This is a picture of a patient, Nancy Vitale, who just had a blockage in her very complex, calcified and tortuous right coronary artery opened up with angioplasty and a stent. She is getting up off the cath lab table and walking to recovery, where she’ll be sitting up in a chair. For those readers familiar with angioplasty, you may be wondering why she is not lying flat on her back for four hours or more. The answer is “it’s all in the wrist”.
Transradial angioplasty, where the access site used is in the wrist, as opposed to the groin ( or femoral) artery, has been gaining acceptance in the U.S. (it’s been utilized much more in Europe and Asia). And at Angioplasty.Org, we’ve been discussing this approach for several years now in our Transradial Access Center. Not only are complication rates lower, but patient comfort is much higher. Patients, like Nancy, are able to sit up and walk immediately after the procedure. Although due to the complexity of her procedure, Nancy needed to stay overnight, many patients are actually able to return home the same day.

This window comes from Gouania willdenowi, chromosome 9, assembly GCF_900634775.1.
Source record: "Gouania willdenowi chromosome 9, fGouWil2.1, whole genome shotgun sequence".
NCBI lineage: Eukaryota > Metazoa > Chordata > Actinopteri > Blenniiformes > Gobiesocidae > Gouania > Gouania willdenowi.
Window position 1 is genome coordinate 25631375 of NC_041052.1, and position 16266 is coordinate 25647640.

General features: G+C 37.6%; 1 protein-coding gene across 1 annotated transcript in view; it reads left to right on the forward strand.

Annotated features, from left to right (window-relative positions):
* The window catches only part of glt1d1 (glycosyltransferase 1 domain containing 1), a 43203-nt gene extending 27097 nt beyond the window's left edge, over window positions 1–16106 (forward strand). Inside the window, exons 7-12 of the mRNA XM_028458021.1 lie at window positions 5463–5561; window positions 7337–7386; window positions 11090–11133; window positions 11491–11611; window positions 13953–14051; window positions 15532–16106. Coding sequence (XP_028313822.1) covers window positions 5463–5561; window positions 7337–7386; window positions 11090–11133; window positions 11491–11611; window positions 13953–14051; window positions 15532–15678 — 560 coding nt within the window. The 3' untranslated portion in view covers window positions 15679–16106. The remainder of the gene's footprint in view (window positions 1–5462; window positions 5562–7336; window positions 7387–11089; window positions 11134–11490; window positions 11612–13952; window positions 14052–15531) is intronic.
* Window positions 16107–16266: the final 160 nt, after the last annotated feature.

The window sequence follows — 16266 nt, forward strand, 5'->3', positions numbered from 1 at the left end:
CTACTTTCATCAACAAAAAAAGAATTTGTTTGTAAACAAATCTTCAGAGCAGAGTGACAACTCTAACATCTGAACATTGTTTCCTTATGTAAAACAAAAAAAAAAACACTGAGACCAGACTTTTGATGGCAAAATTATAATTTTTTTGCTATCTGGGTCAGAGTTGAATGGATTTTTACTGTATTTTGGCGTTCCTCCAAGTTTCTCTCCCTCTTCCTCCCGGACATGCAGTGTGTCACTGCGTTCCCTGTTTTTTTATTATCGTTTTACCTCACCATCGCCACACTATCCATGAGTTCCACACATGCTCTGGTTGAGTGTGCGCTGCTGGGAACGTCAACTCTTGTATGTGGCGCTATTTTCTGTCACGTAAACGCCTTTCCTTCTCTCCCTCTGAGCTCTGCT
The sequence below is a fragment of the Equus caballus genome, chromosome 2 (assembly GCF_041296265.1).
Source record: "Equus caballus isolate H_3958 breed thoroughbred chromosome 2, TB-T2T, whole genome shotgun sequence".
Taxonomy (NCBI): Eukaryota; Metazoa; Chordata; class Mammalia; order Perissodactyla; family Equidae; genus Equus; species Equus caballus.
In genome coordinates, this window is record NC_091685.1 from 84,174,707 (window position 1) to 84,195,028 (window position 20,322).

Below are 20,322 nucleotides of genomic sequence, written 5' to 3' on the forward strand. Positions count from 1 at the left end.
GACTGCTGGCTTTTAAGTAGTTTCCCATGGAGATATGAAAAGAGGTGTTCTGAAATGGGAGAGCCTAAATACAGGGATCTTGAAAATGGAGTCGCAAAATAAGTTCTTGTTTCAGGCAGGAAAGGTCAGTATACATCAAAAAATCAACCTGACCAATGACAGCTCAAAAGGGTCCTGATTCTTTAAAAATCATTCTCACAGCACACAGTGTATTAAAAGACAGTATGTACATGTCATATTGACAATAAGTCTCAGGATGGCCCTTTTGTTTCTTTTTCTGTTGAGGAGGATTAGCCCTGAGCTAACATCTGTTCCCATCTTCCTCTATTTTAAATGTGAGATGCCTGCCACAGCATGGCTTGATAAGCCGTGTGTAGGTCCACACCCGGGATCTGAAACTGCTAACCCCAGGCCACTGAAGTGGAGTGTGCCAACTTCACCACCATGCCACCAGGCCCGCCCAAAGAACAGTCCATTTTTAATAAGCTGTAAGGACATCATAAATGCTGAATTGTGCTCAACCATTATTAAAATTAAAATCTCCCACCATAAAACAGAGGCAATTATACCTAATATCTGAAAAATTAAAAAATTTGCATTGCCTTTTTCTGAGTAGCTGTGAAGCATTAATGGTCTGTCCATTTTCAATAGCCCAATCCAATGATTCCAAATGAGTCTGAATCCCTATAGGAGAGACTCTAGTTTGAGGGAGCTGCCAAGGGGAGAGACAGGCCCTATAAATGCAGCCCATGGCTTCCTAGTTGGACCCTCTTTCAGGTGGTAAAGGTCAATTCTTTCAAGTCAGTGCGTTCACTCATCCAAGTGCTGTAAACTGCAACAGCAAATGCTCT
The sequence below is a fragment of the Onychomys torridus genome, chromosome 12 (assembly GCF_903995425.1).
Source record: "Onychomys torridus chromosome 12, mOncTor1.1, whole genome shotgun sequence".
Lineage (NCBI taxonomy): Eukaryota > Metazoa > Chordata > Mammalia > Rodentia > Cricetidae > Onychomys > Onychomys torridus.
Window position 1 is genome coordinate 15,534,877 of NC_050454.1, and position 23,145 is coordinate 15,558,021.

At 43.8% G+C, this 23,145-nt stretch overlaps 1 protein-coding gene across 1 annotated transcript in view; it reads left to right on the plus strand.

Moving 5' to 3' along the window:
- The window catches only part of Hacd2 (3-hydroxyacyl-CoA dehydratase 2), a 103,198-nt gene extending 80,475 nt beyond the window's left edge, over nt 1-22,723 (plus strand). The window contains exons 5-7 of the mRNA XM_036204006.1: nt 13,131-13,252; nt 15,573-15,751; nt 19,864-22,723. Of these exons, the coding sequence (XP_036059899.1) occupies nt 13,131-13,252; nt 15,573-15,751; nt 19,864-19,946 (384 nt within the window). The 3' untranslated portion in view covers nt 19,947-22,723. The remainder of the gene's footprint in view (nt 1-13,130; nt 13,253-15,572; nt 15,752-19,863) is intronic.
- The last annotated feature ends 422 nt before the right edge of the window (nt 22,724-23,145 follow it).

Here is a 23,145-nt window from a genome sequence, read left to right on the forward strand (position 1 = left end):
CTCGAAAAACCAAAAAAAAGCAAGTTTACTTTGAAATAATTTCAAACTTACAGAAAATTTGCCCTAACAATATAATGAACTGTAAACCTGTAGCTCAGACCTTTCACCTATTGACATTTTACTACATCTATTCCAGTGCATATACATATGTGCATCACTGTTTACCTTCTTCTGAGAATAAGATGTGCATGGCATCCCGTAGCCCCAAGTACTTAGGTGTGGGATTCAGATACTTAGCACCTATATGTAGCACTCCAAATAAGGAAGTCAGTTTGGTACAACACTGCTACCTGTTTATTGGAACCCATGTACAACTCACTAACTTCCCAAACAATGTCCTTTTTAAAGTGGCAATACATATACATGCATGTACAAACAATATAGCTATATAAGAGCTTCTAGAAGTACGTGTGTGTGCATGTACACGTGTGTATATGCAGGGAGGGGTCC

Part of the spread of this new approach in the U.S. is due to more cardiologists learning the procedure; and part of it is due to more patients discovering that the wrist is an option.
The interventional cardiology group at Morristown Medical Center in New Jersey has both parts covered. An article in today’s Star-Ledger by Seth Augenstein, titled “A second opinion on unclogging arteries: Catheters through wrist, not groin“, details the procedure and lets residents of New Jersey know that the transradial approach is available in Morristown.
And, as far as training cardiologists goes, Morristown Medical Center is hosting a training course on April 21st. Titled the “Mid-Atlantic Radial Symposium (MARS) 2012“, the course will feature experts in the field, Drs. John Coppola, Sunil Rao, Samir Pancholy and others, according to Dr. Jordan Safirstein who, by the way, performed Nancy Vitale’s angioplasty and is profiled in the Star-Ledger article.
If you are a patient, Dr. Safirstein and hundreds of other interventional cardiologists who practice the transradial approach are listed on Angioplasty.Org’s “Transradial Hospital Locator.” You can learn more about the procedure in our article “Wrist Angioplasty: A Patient’s Guide to Frequently Asked Questions.” If you are a cardiologist looking to learn this procedure, check out Angioplasty.Org’s Transradial Training page.